For Mushrooms Kwaramba
The ugly battles that appear in the Zimbabwe National Veterans War Veterans Association (ZNLWVA) weaken President Emmerson Mnangagwa's strong base as ex-warriors played a key role in their progress towards the throne.
While it was the Zimbabwe Defense Forces that won the rise of Mnangagwa into power with a mild coup in November last year, it was the military veterans – through ZNLWVA – who underpinned Chris Mutsvangwa's current subfighter.
The former liberation warriors, however, exchanged harsh words with informed sources trusting in Daily News that the sympathetic stresses have overwhelmed resources.
A source within the association revealed that there were substantial donations that were pumped in ZNLWVA for the removal of former president Robert Mugabe, but these did not reach all the military, so exploitation.
"If you look at the majority of the military veterans, they are poor and only a few beneficiaries of the gifts," said the source.
The mathematical secretary of the association Victor Matemadanda had just entered Mutsvangwa, who was very critical of presumed cartels, which he now says to control Mnangagwa's government.
Yesterday, Matemadanda reported questions to the speaker of ZNLWVA, Douglas Mahiya, who set a unit in the ex-combatant camp.
But the real image is different.
Analysts called by the Daily News said Mnangagwa's powerful base is now shaken by the ugly battles that fall at the heart of the party, but behind the scenes.
Professor of World Policy at the London School of Eastern and African Studies Stephen Chan said that the divisions between the military veterans over resources were a mirror of the structural weaknesses in the country.
"Such disputes will increase and deepen, because the money supply decreases. The veterans are just one aspect of a national phenomenon about lack of fiscal confidence," said Chan.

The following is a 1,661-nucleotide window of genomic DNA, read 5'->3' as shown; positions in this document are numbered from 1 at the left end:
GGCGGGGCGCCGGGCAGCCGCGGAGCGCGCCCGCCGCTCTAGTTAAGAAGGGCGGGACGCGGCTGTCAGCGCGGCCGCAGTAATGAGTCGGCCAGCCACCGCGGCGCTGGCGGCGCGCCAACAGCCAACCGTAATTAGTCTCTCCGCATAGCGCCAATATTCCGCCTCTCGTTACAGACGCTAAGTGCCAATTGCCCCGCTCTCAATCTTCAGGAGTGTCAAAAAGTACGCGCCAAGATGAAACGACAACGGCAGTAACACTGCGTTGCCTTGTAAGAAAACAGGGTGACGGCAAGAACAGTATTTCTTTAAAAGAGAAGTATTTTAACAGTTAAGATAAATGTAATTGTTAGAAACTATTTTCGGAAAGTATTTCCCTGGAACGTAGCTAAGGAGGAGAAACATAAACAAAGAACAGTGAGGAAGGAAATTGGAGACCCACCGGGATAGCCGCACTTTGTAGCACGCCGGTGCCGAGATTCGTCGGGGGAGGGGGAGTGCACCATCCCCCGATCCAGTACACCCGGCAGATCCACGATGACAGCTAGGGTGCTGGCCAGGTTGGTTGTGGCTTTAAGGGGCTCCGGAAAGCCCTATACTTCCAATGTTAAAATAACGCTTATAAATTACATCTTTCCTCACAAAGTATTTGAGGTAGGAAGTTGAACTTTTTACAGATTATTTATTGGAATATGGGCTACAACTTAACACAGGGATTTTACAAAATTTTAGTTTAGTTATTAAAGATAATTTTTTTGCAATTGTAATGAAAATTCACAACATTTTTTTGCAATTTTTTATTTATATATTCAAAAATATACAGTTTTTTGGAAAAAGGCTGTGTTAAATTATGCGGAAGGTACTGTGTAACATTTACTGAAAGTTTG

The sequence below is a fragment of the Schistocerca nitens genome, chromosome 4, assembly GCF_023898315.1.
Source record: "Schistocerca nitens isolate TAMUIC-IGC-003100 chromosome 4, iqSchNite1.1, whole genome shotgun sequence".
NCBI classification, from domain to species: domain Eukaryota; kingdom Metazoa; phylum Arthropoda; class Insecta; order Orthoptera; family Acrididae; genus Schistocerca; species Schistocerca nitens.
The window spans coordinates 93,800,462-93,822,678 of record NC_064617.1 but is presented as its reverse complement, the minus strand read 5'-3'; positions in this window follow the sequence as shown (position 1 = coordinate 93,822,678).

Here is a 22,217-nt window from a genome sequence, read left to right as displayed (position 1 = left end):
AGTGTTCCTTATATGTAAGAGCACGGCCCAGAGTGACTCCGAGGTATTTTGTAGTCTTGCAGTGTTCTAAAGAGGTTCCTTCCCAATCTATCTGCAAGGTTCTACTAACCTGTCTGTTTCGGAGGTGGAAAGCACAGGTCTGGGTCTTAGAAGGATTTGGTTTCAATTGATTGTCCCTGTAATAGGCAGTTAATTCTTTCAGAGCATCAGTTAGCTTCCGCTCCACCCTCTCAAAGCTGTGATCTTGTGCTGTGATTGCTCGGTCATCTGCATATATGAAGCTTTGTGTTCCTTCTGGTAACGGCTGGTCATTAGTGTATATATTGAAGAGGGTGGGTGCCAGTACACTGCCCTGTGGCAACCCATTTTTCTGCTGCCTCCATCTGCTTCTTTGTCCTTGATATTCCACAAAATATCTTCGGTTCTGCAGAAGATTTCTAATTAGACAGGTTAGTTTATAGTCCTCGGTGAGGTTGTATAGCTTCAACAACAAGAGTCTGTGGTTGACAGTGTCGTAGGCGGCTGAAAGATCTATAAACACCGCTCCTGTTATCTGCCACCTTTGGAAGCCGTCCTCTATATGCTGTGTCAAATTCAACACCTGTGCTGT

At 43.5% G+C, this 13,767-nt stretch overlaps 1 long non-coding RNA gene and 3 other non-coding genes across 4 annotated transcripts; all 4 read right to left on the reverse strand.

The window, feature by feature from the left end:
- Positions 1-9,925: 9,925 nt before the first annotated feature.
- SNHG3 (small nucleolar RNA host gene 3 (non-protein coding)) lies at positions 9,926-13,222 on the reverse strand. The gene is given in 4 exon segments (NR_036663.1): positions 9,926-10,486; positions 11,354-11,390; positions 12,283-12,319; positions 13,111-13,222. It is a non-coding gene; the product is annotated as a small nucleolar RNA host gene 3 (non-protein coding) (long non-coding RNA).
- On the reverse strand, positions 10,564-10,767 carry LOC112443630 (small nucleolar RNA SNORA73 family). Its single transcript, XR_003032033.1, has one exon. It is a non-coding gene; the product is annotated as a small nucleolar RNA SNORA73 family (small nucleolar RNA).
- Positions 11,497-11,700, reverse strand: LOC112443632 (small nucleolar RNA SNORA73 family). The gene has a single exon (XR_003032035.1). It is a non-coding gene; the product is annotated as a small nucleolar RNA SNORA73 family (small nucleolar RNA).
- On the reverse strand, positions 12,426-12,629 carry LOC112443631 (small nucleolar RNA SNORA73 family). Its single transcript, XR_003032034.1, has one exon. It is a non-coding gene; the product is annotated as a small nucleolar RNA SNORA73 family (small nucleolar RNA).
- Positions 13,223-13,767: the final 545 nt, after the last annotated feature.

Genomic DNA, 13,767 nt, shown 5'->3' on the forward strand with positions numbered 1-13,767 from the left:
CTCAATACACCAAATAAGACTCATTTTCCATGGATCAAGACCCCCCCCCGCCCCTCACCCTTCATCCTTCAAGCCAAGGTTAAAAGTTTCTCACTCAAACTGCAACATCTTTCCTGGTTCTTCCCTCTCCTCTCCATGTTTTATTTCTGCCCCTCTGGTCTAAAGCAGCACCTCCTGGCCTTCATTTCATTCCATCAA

"Concentrating one aspect of the political power is fighting once more – it's like Zimbabwe's disease – prevents the difficult task of making difficult decisions: basically, as a result of the severe severity required by an IMF salvage program. Zimbabweans would not see anything similar, "he added.
Politically, analysts have said that the military veterans fight also reflects the deep roots in the high offices, and Mnangagwa must revive the economy otherwise, its activists will be superfluous.
Twenty weeks ago, the usual warrior military veterans had a meeting with Mnangagwa demanding the leaders of several Zanu-PF bigwicks who were also charged with misused money in the removal of Mugabe.
Political analyst Maxwell Saungweme said, while the military veterans did a great job and fought the release battle, their influence, especially the few very politicians, is now exaggerated.
"So many things have changed since the war and Mugabe's first 30 years have been in power. Now the military veterans are no longer very influential constituencies, because of many factors including old age, participation in sacking national media under Mugabe and their political party," he said.
"Mnangagwa can do without them. Mnangagwa needs to fight (compete with his party), he needs the army, young people, women and sections of the opposition and civil society that he needs the warriors. The easiest way to prevent (internal rivals) is to recover the economy and open the democratic space. If he did so, Mnangagwa will receive enough support from Zimbabwe to silence the military (rival), "said Saungweme.
However, Namibia-based scholar and scholar Admire Mare said Mnangagvo had all the reasons to fear the resignations in the veteran's military camp.
He said that the slots and scales manifesting within the war co-operation are not essentially new but they have always reappeared, especially after elections.
"I would not say that the influence of military veterans is exaggerated within the party, but I think we see the realization of interests and political camps. These are individual fights for recognition within the party structures in the post-Mugabe -political order.
"The extent that it can influence the president, depends on many endogenous and exogenous factors, but my reading is that they need to be able to strike them in the seam. I will not be surprised whether the president demands Indaba warriors to deal with their crimes, "said Mare.
While some military veterans live decent lives, the majority live on the economic borders, although they still order rational influences in their communities.
Mugabe has tried several times to engage the garrulous military veterans, but he could not capture the leadership that already stood to support Mnangagwa. Daily News